At the start of "Spunk," the character called Blues Speak Woman sings: "I git to the git/with some pain n' some spit/n' some spunk."
But as the play's title suggests, spunk is the emphasis of this anthology of three short stories by Harlem Renaissance writer Zora Neale Hurston, adapted for the stage by George C. Wolfe. (( And in Center Stage's current production, that spunk is personified by a tight ensemble of six actors under Seret Scott's direction.
Though two of the play's three stories involve adultery -- in the first case combined with spousal abuse -- a resilient spirit illuminates the evening. At least that's the approach taken by Wolfe, the current artistic director of the New York Shakespeare Festival. The writer and director has punched up the celebratory aspect of these stories in several ways.
First, Wolfe has added two characters who serve as musical narrators, linking the stories through songs as well as standard narration. On stage throughout the production, Guitar Man is played by Chic Street Man, a warm, welcoming performer who originated this role and also composed the score. He is paired with Blues Speak Woman, played by Ebony Jo-Ann, whose strong, bluesy voice raised the rafters in Center Stage's 1990 production of "Ma Rainey's Black Bottom," and who sings the blues in "Spunk" with at least as much pluck as heartache. At one point, when Blues Speak Woman briefly plays the character of a midwife, Jo-Ann scat-talks elatedly to represent the expectant mother's labor pains.
Second, he infuses the show with joyous theatricality enhanced by the occasional use of masks and life-sized puppets. At Center Stage, this theatricality is reinforced by designer Neil Patel's set, which features flat, storybook-like painted curtains and old-fashioned footlights. (Patel also designed the giant soft-sculpture puppets, one of which actually dances with an actor.)
The production's ebullience seems at odds with the tone of the first and darkest of the stories, "Sweat" (inexplicably, the stories' titles are not listed in the program). Harriett D. Foy plays a laundress whose nasty, no-account husband, Sykes (Stanley Wayne Mathis), brings home a rattlesnake to torment her -- or worse. Although the other cast members -- jointly identified as "the Folk" -- eerily hiss out the name "Sykes" in imitation of a snake, Mathis' character never seems threatening, perhaps partly because he has to wage an uphill battle against that ebullient tone.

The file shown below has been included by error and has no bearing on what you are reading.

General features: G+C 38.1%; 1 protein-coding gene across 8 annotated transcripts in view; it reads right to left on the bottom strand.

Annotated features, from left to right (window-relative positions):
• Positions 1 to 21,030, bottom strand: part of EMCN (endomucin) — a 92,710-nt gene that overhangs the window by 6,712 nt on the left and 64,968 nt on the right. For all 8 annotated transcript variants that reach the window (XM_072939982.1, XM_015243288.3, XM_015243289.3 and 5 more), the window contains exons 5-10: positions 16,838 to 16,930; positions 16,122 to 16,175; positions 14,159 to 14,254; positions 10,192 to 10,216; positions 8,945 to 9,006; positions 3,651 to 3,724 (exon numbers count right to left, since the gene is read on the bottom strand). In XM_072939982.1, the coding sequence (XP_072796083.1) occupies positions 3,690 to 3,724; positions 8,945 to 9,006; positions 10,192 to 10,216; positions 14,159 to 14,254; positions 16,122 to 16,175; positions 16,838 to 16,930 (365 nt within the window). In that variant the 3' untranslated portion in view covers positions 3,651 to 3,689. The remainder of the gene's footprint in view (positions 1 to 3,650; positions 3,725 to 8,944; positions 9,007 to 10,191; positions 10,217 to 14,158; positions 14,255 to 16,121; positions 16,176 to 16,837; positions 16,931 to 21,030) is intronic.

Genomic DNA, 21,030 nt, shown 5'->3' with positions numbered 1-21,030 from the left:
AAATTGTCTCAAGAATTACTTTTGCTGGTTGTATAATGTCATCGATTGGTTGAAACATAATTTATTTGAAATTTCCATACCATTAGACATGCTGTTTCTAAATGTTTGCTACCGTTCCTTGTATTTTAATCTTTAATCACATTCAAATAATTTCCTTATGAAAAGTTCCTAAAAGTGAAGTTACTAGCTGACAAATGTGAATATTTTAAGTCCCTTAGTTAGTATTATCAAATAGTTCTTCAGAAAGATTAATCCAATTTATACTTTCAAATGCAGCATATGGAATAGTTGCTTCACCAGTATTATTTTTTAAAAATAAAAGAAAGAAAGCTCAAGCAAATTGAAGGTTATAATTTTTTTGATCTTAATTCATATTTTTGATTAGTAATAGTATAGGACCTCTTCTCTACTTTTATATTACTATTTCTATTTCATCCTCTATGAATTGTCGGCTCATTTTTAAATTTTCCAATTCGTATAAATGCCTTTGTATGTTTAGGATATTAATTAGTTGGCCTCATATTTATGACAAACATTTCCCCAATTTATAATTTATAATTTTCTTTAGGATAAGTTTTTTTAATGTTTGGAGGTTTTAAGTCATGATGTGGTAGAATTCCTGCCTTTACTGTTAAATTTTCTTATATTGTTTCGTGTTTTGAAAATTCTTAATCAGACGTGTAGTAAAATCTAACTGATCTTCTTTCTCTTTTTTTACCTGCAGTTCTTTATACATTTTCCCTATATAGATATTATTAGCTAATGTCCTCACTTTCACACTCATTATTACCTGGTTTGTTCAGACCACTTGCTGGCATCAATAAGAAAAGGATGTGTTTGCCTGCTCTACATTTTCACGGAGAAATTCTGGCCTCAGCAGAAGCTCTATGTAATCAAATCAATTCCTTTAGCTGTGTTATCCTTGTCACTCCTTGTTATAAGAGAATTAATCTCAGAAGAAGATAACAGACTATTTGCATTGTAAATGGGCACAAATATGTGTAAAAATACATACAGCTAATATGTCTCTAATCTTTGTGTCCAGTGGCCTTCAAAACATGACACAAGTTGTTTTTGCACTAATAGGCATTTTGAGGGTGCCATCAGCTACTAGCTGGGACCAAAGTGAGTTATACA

This isn't a problem in the second selection, "Story in Harlem Slang," about two zoot-suited gigolos. Lying to each other about how much money they have in their empty pockets, they nearly come to fisticuffs before being distracted by a dolled-up domestic. Mathis and Clayton LeBouef exult in these flamboyant roles, speaking a slick, rhyming Harlemese that sounds like a softer precursor of modern rap. And, as the woman they try to con, Foy's cocky, take-no-guff character is also a precursor -- in her case, of a modern, independent, career woman.
The final story, "The Gilded Six-Bits," is the most touching. LeBouef and Foy portray a happily married young couple, initially as playful as puppies. Then the wife falls for a supposed rich man, played by Glenn Turner with a grin brighter than the gold coins he displays on his apparel. All the women in these stories achieve success in one manner or another, and eventually, this one does, too, but only after learning a lesson.
Before the wife learns that lesson, Blues Speak Woman sadly informs us, "The great belt on the wheel of Time slipped." A direct quote from Hurston's text, it is a statement that also applies to this long-overlooked writer, who attended the school that later became Morgan State University. Wolfe's adaptation replaces the belt on that wheel, and Center Stage's gentle production makes it spin with song.
Where: Center Stage, 700 N. Calvert St.
When: 8 p.m. Tuesdays through Saturdays, 7: 30 p.m. Sundays, with matinees at 2 p.m. Sundays and most Saturdays, and 1 p.m. April 10. Through April 28
Call: (410) 332-0033
Pub Date: 3/27/96